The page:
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RUNNING TIME: Approx. 105 Minutes
- Theatrical Trailer
A League of Their Own 2: Hoop Dreams
Director: James C. Strouse
Writer: James C. Strouse
Cast: Sam Rockwell, Emma Roberts, Rob Corddry, Emily Rios, and Rooney Mara.
Walking disaster area Bill (Rockwell) is fed up with life. Booze and a bad temper have reduced this once promising basketball protégé to a bitter dish washer. Then, a rare glimmer of hope appears for Bill in the form of local principal Terry (Corddry) who invites his old buddy to coach their girls’ varsity team. Sounds like a perfect fit for a faded baller, except for the fact that Bill’s not great with people. Especially, women. So much so that his ex-wife Stacey (Jessica Hecht) cuts his daughter Mollie (Shana Dowdeswell) out of Bill’s life wherever possible. Can Bill beat the bottle and get it together at long last? Does a masked killer like dark enclosed spaces?
Interior: Gymnasium – Night. The Big Game. Minutes until match-time. Coach pulls his team together. Coach, all 5 weary feet of him. An almost was. A figure of fun even for the Has-been’s, yet here he is giving these youngsters their pep talk. And they listen. They listen hard and they listen well because he loves the game. He loves it more than all of them put together. They listen because he’s all they’ve got and they need all the help they can get. That and the eyes. Those wild fireball eyes daring their targets to look away. Respect. All the baggage and bruises in the world couldn’t take that away. He inelegance is matched only by his clarity: win… win… win.
Corny, isn’t it? That’s The Winning Season on paper: a by the numbers story of a washed-up misfit who turns his life, and the fortunes of a girls’ high school basketball team, around. It sounds like nothing we haven’t seen countless times before. And better. Indeed, there isn’t a great deal new about the teacher/student set-up or its rather earnest tone of wide-eyed youth dreaming of life beyond suburbia. This isn’t Mr. Holland’s Air Max, though. Once the genre groundwork’s in place, James C. Strouse (Grace Is Gone) throws off the sports movie shackles and places his focus squarely on those passing the rock, not the rock itself. Imagine if Casey Affleck had actually coached the team in Lonesome Jim instead of just moping around with Liv Tyler and you’re not far off. The result is less a rabble-rousing “go team!” sports movie than it is a character study wearing a jersey. Sure, there are plenty of exciting action beats filled with swooshing three-pointers, urgent timeouts, and squeaky sneakers, but they’re more the window dressing than the main attraction.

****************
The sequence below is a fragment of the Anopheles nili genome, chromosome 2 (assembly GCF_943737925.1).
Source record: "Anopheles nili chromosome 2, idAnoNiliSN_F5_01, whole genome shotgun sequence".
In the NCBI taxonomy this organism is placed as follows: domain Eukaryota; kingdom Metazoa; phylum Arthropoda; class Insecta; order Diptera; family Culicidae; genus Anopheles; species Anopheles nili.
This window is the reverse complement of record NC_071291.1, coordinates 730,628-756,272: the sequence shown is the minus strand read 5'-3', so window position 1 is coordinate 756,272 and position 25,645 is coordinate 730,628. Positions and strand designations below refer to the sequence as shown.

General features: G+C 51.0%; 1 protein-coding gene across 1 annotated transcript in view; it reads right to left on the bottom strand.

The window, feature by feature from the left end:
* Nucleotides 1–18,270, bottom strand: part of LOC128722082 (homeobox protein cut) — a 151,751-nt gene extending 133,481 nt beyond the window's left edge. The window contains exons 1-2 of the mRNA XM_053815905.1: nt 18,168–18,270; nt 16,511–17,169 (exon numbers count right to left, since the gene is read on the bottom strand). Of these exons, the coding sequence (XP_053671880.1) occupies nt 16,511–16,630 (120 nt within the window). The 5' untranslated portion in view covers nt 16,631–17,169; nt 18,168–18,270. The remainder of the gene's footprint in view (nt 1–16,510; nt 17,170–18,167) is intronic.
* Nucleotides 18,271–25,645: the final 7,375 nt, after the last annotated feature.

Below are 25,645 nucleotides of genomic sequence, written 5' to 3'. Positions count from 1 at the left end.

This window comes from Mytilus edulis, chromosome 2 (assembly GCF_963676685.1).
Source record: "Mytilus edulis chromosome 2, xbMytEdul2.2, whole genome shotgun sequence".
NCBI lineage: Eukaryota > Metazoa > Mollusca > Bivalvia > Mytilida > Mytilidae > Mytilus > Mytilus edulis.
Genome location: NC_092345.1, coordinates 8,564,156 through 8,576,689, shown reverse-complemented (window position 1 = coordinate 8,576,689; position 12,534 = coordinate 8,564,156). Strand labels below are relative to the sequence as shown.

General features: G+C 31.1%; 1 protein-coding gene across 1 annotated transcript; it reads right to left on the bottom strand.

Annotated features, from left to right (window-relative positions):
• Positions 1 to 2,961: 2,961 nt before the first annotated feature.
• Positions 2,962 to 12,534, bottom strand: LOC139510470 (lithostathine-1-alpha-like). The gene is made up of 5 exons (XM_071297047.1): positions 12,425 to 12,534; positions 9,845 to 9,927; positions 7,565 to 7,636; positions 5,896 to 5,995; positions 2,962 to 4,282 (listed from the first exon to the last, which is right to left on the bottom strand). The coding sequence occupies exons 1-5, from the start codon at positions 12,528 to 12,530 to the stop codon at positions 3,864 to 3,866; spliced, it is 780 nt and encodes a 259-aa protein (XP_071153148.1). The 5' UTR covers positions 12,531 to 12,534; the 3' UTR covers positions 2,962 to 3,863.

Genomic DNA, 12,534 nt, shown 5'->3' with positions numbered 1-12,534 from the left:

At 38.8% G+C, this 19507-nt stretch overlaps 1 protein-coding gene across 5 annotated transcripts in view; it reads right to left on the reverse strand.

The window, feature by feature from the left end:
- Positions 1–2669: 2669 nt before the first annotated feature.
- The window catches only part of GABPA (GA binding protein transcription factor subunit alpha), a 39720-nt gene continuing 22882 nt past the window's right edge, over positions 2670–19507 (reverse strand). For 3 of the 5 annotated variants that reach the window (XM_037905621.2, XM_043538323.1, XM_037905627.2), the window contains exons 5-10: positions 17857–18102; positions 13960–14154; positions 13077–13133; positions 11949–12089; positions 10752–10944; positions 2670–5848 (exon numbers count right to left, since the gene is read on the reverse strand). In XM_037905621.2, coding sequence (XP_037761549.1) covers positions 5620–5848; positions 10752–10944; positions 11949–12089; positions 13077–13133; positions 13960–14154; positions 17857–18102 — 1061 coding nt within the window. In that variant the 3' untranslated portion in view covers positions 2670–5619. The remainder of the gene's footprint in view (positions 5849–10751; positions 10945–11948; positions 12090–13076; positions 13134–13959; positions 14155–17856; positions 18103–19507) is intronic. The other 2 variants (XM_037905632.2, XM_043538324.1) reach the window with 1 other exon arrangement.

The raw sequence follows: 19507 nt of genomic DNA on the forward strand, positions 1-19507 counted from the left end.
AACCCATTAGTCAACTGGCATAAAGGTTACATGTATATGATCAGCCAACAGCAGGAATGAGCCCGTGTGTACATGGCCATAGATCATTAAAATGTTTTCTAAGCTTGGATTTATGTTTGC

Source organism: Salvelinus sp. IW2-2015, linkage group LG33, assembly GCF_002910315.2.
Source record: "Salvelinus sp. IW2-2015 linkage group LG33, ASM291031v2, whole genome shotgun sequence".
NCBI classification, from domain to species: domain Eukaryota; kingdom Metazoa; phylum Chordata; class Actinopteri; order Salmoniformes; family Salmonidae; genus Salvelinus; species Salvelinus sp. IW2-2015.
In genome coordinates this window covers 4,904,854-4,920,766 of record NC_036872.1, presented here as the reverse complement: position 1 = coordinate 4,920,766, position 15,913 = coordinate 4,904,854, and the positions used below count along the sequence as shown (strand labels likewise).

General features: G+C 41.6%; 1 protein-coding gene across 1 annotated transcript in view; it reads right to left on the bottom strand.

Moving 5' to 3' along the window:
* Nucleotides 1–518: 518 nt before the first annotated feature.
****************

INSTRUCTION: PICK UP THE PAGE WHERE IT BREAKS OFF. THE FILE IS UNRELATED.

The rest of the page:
Sam Rockwell is rightly regarded as one of the finest character actors around. Equally adept with comedy (Galaxy Quest) and drama (Moon) he brings a dignity to outsiders that could so easily have become bland archetypes. Coach Bill Greaves is a prime example. Plenty of actors would have read the words “abrasive alcoholic” on their script and took a half day, convinced their work was cut out for them. Not Rockwell. Downplaying the tragedy of Bill’s isolation and familial strife only amplifies his destructive impact. It’s a masterstroke, making Bill’s last big push to do something with his life all the more engrossing. Considering the obvious joy basketball gives him, not to mention his talent for the game, it’s tragic watching Bill drink himself into oblivion. His struggle isn’t one of teary monologues or “I coulda been a contender” style platitudes. It’s a metaphor for the whole cold turkey spectrum. To top it off, he drinks, smokes, and objectifies women around his team to amusing effect. Even when espousing the joys of an “onion butt” (because it “brings tears to your eyes”) around children, Rockwell makes staying likable look awfully easy. Without his affability, the film would have been nothing more than a lighthearted, almost twee, indie sports comedy with delusions of grandeur.